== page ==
Blue Whale Calls Reveal Population Structure

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Blue Whale Calls Reveal Population Structure

We recently read this interesting paper on understanding the population structure of blue whales in the southern hemisphere using acoustic data to identify the areas they use.

In order to inform management and conservation decisions, we need to know about the population structure, range and distribution of the species of interest. However, for many species of marine mammal, it is difficult to obtain information on population structure. In the southwest Pacific Ocean the movement and distribution of blue whales is largely unknown. A feeding area has been previously identified off the west coast of New Zealand, but where blue whales go during the winter remained a mystery.

This paper provides some insights on blue whales in the southern hemisphere by monitoring their vocalisations. This involved using passive acoustic monitoring (PAM) devices placed throughout the southeast Indian Ocean and the southwest Pacific Ocean, set to record the frequency range of Australian and New Zealand blue whale calls. The results showed that the two call types occurred in different areas, with almost no overlap. The Australian call type was detected off the west and south coast of Australia while the New Zealand call type was detected off the east coast of Australia and off Tonga. These data suggest that there are two acoustic populations, which are separated by the Australian continent.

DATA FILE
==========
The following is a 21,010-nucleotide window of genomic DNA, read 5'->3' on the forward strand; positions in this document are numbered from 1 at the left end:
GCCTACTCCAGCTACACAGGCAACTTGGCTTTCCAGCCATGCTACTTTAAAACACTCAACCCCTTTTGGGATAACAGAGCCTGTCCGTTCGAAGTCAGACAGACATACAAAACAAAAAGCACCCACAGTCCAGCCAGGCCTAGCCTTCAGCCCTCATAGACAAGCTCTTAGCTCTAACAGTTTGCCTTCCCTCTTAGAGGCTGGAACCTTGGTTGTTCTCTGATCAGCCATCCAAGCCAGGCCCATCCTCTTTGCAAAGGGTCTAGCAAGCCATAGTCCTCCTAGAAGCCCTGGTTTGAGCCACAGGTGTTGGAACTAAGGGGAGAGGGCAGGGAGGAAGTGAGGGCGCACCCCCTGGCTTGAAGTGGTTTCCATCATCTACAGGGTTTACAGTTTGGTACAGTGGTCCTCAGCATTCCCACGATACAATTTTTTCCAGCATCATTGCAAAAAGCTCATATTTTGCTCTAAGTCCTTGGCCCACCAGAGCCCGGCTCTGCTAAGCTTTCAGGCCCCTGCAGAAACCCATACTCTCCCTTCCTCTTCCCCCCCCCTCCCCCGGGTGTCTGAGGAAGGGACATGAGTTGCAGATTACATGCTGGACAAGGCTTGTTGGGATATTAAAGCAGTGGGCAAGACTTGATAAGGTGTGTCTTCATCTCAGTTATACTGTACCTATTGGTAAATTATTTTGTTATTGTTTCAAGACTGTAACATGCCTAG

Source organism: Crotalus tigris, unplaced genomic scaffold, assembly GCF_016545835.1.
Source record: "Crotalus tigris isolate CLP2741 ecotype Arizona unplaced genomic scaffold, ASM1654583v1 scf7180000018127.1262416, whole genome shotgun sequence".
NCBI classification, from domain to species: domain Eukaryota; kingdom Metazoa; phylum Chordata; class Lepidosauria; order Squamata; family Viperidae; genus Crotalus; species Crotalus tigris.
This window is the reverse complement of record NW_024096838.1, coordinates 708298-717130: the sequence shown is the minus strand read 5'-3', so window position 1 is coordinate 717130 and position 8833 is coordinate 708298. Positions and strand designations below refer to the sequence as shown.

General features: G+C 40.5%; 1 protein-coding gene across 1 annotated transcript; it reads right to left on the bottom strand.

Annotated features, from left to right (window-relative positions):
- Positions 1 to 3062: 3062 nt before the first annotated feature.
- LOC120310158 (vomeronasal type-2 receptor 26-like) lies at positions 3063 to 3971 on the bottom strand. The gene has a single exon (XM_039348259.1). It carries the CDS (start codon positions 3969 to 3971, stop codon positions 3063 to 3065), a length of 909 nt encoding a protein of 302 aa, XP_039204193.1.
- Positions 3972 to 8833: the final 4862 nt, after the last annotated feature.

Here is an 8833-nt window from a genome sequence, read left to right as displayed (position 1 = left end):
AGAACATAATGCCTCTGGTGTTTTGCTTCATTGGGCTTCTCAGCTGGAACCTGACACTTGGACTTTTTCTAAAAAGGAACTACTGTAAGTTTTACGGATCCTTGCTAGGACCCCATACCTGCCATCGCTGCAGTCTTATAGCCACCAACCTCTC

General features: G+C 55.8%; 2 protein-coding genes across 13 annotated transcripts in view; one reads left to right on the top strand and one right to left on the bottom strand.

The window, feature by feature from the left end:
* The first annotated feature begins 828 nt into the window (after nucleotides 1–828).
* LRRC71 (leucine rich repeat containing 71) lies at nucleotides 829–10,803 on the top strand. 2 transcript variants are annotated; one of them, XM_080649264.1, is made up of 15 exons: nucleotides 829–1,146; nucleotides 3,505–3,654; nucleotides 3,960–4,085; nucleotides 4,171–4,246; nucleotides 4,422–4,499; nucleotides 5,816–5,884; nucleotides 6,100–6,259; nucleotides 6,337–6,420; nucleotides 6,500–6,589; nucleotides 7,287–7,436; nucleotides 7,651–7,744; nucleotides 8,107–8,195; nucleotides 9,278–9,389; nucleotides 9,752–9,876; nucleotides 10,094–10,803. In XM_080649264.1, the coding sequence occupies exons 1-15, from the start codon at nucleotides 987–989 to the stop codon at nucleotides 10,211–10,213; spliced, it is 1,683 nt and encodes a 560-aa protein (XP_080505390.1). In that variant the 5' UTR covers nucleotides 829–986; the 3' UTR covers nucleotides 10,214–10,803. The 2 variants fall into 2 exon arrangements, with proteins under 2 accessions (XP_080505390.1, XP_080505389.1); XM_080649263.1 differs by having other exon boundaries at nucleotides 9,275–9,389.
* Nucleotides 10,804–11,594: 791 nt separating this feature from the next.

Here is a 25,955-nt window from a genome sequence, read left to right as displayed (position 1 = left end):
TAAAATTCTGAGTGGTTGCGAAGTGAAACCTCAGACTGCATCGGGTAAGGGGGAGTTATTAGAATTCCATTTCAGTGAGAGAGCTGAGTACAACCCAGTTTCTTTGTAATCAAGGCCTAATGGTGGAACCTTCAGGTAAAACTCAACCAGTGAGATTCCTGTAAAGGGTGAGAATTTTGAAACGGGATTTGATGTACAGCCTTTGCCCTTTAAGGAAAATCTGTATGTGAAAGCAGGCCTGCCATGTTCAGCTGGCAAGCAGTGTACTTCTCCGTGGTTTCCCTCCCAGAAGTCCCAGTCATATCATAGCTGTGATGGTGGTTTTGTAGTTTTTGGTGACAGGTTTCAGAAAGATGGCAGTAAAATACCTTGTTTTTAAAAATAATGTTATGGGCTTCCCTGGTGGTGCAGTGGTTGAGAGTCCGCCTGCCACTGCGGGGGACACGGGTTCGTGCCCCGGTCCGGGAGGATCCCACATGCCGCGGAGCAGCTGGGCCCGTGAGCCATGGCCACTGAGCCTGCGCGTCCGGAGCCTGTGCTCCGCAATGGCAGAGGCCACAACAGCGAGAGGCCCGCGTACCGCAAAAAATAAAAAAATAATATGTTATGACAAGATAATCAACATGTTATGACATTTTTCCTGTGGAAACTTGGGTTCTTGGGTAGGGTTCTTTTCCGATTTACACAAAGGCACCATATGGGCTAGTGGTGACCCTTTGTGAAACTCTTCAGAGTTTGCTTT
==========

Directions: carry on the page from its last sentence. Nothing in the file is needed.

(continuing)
This is the first study that has detected blue whale calls in the Tasman Sea and off Tonga and the first to detect the New Zealand call type outside of New Zealand waters. It also identifies potential migration routes in the South Pacific Ocean and in the South Indian Ocean (see image below) which is a great step forward toward better understanding the population structure and range of blue whales in the southern hemisphere.

Balcazar et al., 2015: Proportion (%) of total number of calls found for AUSB (grey) and NZB (black) calls at each site (PC = Perth Canyon, BS = Bass Strait, TS = Tasman Sea, TN = Tonga, SA = Samoa; no calls were detected off Samoa). B) Spatial distribution and movement known for AUSB (grey), NZB (black), and predicted spatial distribution and movement of NZB (dashed black).

You can read the full paper here to find out more.

By | 2017-01-25T13:33:40+00:00 January 25th, 2017|Categories: News|Tags: , , |0 Comments

About the Author:

Rachael is an Associate Scientist at SMRU Consulting Europe. Check out her bio under the "About Us" tab.

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